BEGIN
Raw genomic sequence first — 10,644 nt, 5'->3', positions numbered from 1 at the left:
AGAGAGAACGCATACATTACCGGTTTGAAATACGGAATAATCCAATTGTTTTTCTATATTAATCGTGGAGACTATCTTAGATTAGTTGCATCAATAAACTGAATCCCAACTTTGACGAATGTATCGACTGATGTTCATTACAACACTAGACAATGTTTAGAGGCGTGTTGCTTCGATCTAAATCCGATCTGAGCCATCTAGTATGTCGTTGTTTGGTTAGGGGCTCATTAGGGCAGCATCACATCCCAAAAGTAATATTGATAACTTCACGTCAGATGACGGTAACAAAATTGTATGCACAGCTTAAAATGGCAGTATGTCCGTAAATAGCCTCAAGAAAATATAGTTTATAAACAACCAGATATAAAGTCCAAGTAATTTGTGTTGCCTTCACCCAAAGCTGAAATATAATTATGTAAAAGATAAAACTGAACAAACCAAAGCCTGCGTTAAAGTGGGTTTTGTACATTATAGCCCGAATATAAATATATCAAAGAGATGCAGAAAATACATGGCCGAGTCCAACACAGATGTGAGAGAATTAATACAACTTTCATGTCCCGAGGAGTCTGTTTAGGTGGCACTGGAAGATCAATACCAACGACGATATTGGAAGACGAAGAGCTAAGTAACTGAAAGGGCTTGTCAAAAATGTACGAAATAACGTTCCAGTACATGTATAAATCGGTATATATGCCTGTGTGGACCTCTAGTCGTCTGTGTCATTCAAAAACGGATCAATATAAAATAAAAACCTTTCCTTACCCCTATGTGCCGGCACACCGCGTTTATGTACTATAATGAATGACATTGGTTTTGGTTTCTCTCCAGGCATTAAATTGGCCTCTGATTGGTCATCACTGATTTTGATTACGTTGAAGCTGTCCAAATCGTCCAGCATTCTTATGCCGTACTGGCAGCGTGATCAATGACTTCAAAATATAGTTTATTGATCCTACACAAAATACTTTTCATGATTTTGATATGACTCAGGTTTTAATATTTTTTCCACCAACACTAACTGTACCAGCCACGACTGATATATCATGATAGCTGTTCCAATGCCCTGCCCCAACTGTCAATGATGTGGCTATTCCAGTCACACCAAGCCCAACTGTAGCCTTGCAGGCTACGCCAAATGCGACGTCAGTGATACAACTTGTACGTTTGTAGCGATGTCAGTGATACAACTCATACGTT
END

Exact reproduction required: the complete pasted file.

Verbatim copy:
Raw genomic sequence first — 10,644 nt, 5'->3', positions numbered from 1 at the left:
AGAGAGAACGCATACATTACCGGTTTGAAATACGGAATAATCCAATTGTTTTTCTATATTAATCGTGGAGACTATCTTAGATTAGTTGCATCAATAAACTGAATCCCAACTTTGACGAATGTATCGACTGATGTTCATTACAACACTAGACAATGTTTAGAGGCGTGTTGCTTCGATCTAAATCCGATCTGAGCCATCTAGTATGTCGTTGTTTGGTTAGGGGCTCATTAGGGCAGCATCACATCCCAAAAGTAATATTGATAACTTCACGTCAGATGACGGTAACAAAATTGTATGCACAGCTTAAAATGGCAGTATGTCCGTAAATAGCCTCAAGAAAATATAGTTTATAAACAACCAGATATAAAGTCCAAGTAATTTGTGTTGCCTTCACCCAAAGCTGAAATATAATTATGTAAAAGATAAAACTGAACAAACCAAAGCCTGCGTTAAAGTGGGTTTTGTACATTATAGCCCGAATATAAATATATCAAAGAGATGCAGAAAATACATGGCCGAGTCCAACACAGATGTGAGAGAATTAATACAACTTTCATGTCCCGAGGAGTCTGTTTAGGTGGCACTGGAAGATCAATACCAACGACGATATTGGAAGACGAAGAGCTAAGTAACTGAAAGGGCTTGTCAAAAATGTACGAAATAACGTTCCAGTACATGTATAAATCGGTATATATGCCTGTGTGGACCTCTAGTCGTCTGTGTCATTCAAAAACGGATCAATATAAAATAAAAACCTTTCCTTACCCCTATGTGCCGGCACACCGCGTTTATGTACTATAATGAATGACATTGGTTTTGGTTTCTCTCCAGGCATTAAATTGGCCTCTGATTGGTCATCACTGATTTTGATTACGTTGAAGCTGTCCAAATCGTCCAGCATTCTTATGCCGTACTGGCAGCGTGATCAATGACTTCAAAATATAGTTTATTGATCCTACACAAAATACTTTTCATGATTTTGATATGACTCAGGTTTTAATATTTTTTCCACCAACACTAACTGTACCAGCCACGACTGATATATCATGATAGCTGTTCCAATGCCCTGCCCCAACTGTCAATGATGTGGCTATTCCAGTCACACCAAGCCCAACTGTAGCCTTGCAGGCTACGCCAAATGCGACGTCAGTGATACAACTTGTACGTTTGTAGCGATGTCAGTGATACAACTCATACGTT